Boston is where we catch up with Joel once again. Joel is now a smuggler, bringing goods in and out of the quarantine zone that the military does not allow. His occupation is what brings he and Ellie together. Joel is tasked with smuggling Ellie out of the city, for reasons that I will not spoil, and this is where the true journey begins. Joel and Ellie cross the desolated United States, fighting both human and infected, creating one of the best tales in games to date.
Joel, voiced by the amazing Troy Baker, is a broken man. The pandemic was not kind to him, and he is no hero. Joel will do whatever is needed to survive and ensure those he cares for survive as well. Troy Baker once again excels in role of a broken man, and brings such depth to Joel that you feel exactly why he makes his choices (even though you may not agree with them). Joel may be the protagonist, but he is not the heart of this tale.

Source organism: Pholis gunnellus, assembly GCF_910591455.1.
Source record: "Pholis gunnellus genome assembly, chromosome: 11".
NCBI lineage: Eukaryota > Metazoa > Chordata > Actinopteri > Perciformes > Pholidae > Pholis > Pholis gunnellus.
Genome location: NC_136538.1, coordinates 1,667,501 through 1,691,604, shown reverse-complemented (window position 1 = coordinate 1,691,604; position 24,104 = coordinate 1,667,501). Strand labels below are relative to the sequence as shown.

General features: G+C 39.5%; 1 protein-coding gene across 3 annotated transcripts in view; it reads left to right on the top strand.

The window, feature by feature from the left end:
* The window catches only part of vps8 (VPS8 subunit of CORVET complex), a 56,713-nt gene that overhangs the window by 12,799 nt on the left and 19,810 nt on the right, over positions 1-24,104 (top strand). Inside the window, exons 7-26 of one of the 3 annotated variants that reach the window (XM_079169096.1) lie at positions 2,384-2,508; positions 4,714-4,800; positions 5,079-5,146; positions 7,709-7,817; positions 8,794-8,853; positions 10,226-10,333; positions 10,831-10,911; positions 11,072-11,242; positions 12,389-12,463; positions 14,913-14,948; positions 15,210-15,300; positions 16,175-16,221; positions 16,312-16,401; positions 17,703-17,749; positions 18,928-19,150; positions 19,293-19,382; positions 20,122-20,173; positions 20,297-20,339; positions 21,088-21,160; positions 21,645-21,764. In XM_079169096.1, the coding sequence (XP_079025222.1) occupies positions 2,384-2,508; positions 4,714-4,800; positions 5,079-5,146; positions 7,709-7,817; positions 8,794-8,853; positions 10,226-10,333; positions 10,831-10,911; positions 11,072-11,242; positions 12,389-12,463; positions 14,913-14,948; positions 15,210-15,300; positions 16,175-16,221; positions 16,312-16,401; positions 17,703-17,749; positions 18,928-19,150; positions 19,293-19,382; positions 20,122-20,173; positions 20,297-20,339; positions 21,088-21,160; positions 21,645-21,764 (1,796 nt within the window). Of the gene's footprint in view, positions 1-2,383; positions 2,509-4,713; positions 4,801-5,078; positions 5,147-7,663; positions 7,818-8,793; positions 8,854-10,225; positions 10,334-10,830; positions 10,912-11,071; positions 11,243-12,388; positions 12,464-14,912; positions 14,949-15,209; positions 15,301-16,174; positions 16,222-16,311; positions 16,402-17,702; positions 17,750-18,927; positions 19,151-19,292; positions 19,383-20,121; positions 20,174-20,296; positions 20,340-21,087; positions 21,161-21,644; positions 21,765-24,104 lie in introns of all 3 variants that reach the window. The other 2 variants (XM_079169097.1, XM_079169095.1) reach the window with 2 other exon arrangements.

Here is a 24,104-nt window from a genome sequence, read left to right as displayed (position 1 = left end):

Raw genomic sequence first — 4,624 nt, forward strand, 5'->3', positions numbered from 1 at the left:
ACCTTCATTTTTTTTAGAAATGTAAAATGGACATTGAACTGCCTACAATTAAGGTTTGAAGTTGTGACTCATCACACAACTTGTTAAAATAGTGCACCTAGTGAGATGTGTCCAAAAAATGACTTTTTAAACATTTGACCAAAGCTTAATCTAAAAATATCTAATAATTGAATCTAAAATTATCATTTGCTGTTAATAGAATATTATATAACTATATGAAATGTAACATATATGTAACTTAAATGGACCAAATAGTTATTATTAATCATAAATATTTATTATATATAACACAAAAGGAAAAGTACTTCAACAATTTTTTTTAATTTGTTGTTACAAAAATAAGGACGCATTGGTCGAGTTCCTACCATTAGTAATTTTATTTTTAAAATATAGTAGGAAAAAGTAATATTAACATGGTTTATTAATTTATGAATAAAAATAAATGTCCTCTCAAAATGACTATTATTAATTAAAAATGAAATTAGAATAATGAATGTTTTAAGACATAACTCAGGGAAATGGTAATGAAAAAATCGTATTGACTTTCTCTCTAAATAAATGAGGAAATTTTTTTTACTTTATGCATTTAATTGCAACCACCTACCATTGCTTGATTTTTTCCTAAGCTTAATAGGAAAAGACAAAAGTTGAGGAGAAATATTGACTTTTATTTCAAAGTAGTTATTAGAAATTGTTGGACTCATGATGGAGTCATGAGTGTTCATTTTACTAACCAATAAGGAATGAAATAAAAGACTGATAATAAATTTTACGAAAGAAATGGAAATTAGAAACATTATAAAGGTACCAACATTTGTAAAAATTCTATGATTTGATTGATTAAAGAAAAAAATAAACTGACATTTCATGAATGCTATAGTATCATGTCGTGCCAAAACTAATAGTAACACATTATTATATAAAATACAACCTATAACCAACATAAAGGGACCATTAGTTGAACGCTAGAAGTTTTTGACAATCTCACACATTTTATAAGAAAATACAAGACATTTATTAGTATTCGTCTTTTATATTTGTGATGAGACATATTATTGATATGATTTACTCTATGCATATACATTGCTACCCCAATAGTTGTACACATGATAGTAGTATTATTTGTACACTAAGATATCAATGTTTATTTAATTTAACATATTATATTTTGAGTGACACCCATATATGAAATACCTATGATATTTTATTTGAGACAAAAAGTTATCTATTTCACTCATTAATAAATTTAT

His companion Ellie, voiced amazingly by Ashley Johnson, brings such a unique perspective to this new world. Her comments on things as silly as old movie posters, to needing the game of football explained to her really show how much has changed since our time. Very few games make you care about your companion’s safety, and the Last of Us not only does that, but ensures that you will do next to anything to ensure her safety. This isn’t just a 12 hour companion quest either, Ellie proves fit to stand on her own in combat, and rarely requires help. Ellie and Joel’s relationship build throughout the game, as they begin by basically hating one another, to deeply caring for the other in a father-daughter way.